It was a real pleasure to see so many now remote friends.


Nearly all Star Trek fans are familiar with Dr. McCoy's line "I'm a doctor, not a —!" It's memorable enough to have been parodied—for example, an early issue of Cerebus the Aardvark had a military surgeon deliver a whole series, ending with "I'm a doctor, not a martyr!"

Yesterday C and I went to a small museum in downtown Riverside attached to UC Riverside, which has a small movie theater where we've seen a couple of things. This time we were seeing A Hard Day's Night, which neither of us had seen in many years. And midway through, Ringo was saddled with the task of looking after Paul's grandfather, and protested, "I'm a drummer, not a nursemaid!" Since that film came out in 1964, it was clearly ahead of the Star Trek scriptwriters. . . .

now some of it can be told

Over on his own lj, GURPS line editor dr_kromm has revealed that the book I just finished is a supplement to GURPS High-Tech. I'm not going to reveal what branch of technology it's about, but I will say that I've had a great time reading books on the history of technology for the past three months.


That's how I feel just at the moment, in an odd way. A couple of hours ago, I made the last changes to the first draft of my current book, spellchecked it, and then sent it off to Steve Jackson Games for review. And now I'm all at loose ends! I've been researching and writing and researching and writing for weeks and it seems strange to stop.

I do have some things I want to adjust in the final draft, but the most important of them requires me to do trigonometry for a couple of days. I can't propose a gamable abstraction till I figure out what I'm abstracting from.


Michael Grossberg, the chair of the Libertarian Futurist Society's Best Novel committee, just e-mailed to let me know that the authors of all but one of this year's finalists for Best Novel have gotten together to set up a podcast discussion on 14 April, at 1400 Eastern Daylight Time.. I expect that the details will appear on our blog in the near future.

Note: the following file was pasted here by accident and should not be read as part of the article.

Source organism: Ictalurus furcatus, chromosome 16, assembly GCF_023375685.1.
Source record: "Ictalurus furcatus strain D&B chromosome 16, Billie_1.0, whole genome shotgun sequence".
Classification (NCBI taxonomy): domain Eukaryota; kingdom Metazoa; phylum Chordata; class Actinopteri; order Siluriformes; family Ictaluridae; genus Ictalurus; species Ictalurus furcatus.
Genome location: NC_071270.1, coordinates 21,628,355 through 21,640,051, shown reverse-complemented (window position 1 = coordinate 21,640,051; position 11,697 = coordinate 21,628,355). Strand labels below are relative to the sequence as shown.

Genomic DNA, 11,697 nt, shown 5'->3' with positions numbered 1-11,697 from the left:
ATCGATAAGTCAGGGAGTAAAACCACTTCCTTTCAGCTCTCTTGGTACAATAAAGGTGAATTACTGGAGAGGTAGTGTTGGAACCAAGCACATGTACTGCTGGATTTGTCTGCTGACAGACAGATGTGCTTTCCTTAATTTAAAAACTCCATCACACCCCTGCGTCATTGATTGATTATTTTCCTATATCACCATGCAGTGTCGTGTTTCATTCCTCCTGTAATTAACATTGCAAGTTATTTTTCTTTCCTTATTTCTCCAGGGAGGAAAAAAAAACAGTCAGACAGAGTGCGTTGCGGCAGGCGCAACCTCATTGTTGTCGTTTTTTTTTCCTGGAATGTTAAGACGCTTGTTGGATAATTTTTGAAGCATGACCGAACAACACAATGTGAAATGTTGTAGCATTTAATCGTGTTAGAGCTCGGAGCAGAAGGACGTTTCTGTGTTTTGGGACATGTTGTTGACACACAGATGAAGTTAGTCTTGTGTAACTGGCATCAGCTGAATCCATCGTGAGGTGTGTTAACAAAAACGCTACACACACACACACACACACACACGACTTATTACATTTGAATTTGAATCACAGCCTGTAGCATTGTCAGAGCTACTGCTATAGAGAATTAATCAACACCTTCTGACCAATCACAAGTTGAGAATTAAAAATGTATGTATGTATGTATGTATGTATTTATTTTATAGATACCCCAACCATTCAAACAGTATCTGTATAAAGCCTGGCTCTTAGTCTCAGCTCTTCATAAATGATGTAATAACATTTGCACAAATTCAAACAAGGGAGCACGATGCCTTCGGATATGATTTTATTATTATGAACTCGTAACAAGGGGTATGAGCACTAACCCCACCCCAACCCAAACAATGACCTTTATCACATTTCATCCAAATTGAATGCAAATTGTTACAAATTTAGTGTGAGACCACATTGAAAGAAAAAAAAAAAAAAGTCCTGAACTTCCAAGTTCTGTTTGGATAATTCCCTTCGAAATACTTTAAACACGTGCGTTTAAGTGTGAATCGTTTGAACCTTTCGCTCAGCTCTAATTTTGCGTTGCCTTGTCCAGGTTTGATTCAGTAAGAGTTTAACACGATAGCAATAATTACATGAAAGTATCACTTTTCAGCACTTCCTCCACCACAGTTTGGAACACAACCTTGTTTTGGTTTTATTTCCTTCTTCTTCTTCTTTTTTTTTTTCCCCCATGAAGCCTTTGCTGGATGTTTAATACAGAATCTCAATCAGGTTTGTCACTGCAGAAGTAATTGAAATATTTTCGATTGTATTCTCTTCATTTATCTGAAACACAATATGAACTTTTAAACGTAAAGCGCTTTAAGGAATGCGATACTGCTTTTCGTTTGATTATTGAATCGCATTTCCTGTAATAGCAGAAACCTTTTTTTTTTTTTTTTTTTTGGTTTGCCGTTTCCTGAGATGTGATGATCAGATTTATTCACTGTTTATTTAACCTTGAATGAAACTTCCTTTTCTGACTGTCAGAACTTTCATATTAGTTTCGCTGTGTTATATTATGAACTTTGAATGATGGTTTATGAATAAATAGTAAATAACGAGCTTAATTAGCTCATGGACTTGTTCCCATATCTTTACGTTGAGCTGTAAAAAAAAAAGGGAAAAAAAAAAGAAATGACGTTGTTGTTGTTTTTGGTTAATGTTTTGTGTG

I don't normally follow podcasts, but I'm putting this one on my schedule.

I find the sense of collegiality this implies really cool. No one in the LFS had to urge the authors to take part; they came to us having set it all up—so it seems they all feel they have things to talk about, and are interested in talking with each other. And apparently it would have been all of the various authors if Casey and Hunt didn't have schedule conflicts.

One of the things some people don't get about libertarians is that solitary rugged individualism isn't our ideal, however much we believe in "go your own way"; our real ideal is community growing out of voluntary cooperation, of laissez-nous faire! This is a really elegant demonstration of that principle, I think.

It's also technologically cool that this can be done, with such scattered participants: one in Colorado, one in New Hampshire, and one in Scotland that I know of. As I've said many times to C, thank God for the Internet!